Euro 2016 diary: England fans salute their hero - no, not him...


England triumphed in the so-named 'Battle of Britain' against Wales, Northern Ireland stunned Ukraine and Germany were thwarted by Poland in another eventful day at Euro 2016.

As ever, we present the pick of the more seldom-seen moments of gold from the tournament in France, featuring England's coronation of a new hero and Will Grigg on you-know-what...



After a frantic few days in Marseille, it was reassuring to find the pace of life had slowed down significantly on Thursday.

Following the carnage of the weekend when Russian fans went on the rampage around the Old Port and inside the Stade Velodrome - not to mention the scenes of anti-social behaviour from thousands of England fans - Marseille barely had time to recover before France and Albania rolled into town.

The streets were again packed on Wednesday, although this time with a far friendlier vibe as French and Albanians mixed freely.

That feeling of goodwill and tranquillity continued into Thursday as life, finally, got back to normal.

People went about their business and this gentleman did what he does best!!



Roy Hodgson admitted after England's victory over Wales that he has rarely celebrated a goal with quite so much vigour.

One reporter from Norway enquired afterwards as to whether the 68-year-old felt any younger, such was the party atmosphere in England's dressing-room.

"I feel younger than ever as long as I keep away from mirrors, then I can feel as young as I like!" came the reply.

Sounds too good to be true. Then again, so did an England win with 90 minutes played...



A special mention on Thursday should go to the unofficial song of the tournament, 'Will Grigg's On Fire', belted out lustily by the Northern Ireland fans several times during and then long after their 2-0 win over Ukraine at Stade de Lyon.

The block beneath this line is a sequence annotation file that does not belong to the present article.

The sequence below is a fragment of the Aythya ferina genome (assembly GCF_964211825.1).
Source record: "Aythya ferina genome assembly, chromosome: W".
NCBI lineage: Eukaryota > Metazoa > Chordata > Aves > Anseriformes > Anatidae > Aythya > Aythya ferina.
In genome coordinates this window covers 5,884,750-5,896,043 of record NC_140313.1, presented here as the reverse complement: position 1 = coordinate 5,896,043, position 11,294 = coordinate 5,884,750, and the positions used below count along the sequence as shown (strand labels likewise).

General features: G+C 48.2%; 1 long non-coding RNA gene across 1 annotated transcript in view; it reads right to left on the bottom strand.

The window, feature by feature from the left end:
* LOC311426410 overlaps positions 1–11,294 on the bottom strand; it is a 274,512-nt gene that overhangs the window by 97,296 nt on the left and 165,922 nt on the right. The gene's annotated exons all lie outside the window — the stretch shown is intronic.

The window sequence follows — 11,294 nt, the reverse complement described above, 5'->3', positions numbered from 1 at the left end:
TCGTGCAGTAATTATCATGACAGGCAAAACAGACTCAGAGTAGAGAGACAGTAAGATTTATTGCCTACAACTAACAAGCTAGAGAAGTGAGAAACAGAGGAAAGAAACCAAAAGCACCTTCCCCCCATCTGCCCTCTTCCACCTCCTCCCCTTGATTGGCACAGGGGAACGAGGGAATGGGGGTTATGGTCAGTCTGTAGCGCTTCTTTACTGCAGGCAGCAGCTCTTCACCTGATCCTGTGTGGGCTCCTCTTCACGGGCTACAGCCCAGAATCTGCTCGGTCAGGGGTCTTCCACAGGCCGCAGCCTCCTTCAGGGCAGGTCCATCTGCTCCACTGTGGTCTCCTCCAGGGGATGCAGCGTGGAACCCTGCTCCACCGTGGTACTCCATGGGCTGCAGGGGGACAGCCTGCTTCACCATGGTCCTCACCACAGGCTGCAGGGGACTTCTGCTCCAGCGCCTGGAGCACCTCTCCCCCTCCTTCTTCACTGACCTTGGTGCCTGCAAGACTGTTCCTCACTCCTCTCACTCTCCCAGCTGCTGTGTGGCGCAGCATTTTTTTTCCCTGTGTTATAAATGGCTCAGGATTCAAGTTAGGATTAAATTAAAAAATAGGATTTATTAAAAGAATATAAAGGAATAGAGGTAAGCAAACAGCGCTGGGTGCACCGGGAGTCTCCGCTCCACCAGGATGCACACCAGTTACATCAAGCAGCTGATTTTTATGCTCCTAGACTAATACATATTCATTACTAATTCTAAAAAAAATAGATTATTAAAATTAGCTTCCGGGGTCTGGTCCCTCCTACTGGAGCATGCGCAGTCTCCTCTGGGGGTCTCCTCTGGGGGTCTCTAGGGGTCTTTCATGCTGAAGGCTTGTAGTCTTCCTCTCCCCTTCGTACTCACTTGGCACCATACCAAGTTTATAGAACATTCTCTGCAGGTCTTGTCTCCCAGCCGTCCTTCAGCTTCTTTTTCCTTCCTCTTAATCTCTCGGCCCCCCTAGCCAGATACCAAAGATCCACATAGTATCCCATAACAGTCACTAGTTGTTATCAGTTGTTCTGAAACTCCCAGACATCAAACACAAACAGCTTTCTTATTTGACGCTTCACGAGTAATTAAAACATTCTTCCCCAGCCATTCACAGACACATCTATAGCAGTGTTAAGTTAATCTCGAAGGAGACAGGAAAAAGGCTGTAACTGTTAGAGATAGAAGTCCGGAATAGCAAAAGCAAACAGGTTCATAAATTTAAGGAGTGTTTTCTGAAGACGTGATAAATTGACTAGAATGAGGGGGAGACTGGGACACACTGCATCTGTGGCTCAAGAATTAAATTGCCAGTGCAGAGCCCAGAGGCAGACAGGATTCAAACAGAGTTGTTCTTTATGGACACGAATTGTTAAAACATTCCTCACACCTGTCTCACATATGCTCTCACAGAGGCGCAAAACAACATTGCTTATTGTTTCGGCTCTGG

The reimagining of Gala's 1996 dance classic Freed From Desire has captured the hearts of UK football supporters and the fever is threatening to spread throughout Europe, with Ukrainians, neutrals and even some journalists unable to resist taping their feet and joining in.

Has an as-yet unused substitute ever been the centre of so much attention at a major tournament? Perhaps not since Theo Walcott's surprise call up to the England squad for the World Cup in 2006.

Even if he does not succeed in getting on the pitch, defences are set to remain terrified throughout the competition.



Irish FA employee David Currie was left holding the baby after the team's 2-0 win over Ukraine, the 'baby' in question being Gareth McAuley's enormous UEFA Man of the Match award.

Sponsored by a prominent Danish brewer - the same company responsible for quenching the thirst of journalists after each match via a carefully guarded and branded fridge - the trophy is big and heavy enough to be considered a dangerous weapon.

And McAuley himself, having ticked a chest-dive goal celebration off his bucket list following a headed opener in the driving rain at Stade de Lyon, told Omnisport he is worried about being hit with excess baggage when it is time for Northern Ireland to go home.

But if their victory in Lyon is anything to go by, that might not be for a while a yet.



Beating Wales with a stoppage-time winner was pretty memorable for most England fans. For one, it was unforgettable.

On a packed train from Lens back to Lille, an entire carriage proceeded to serenade the most popular man of the hour: not Jamie Vardy, not Daniel Sturridge, but 'Paul'.

What began with a mild-mannered attempt to distract this gentleman from a phone call turned into the most spectacular raft of tribute songs ever heard over a 40-minute rail journey.

'Pauly's on fire', 'Pauly is our captain', 'Pauly's coming home', 'He'll sit where he wants' and 'Pauly's on the pole' - he was holding a railing - were among the favourites belted out by 30 or more fans who had found a new hero in northern France.

For everybody in that carriage - including the man himself, grinning broadly as he thanked his fans back on the platform in Lille - it was a surreal experience. Nobody's even sure if his name really was Paul.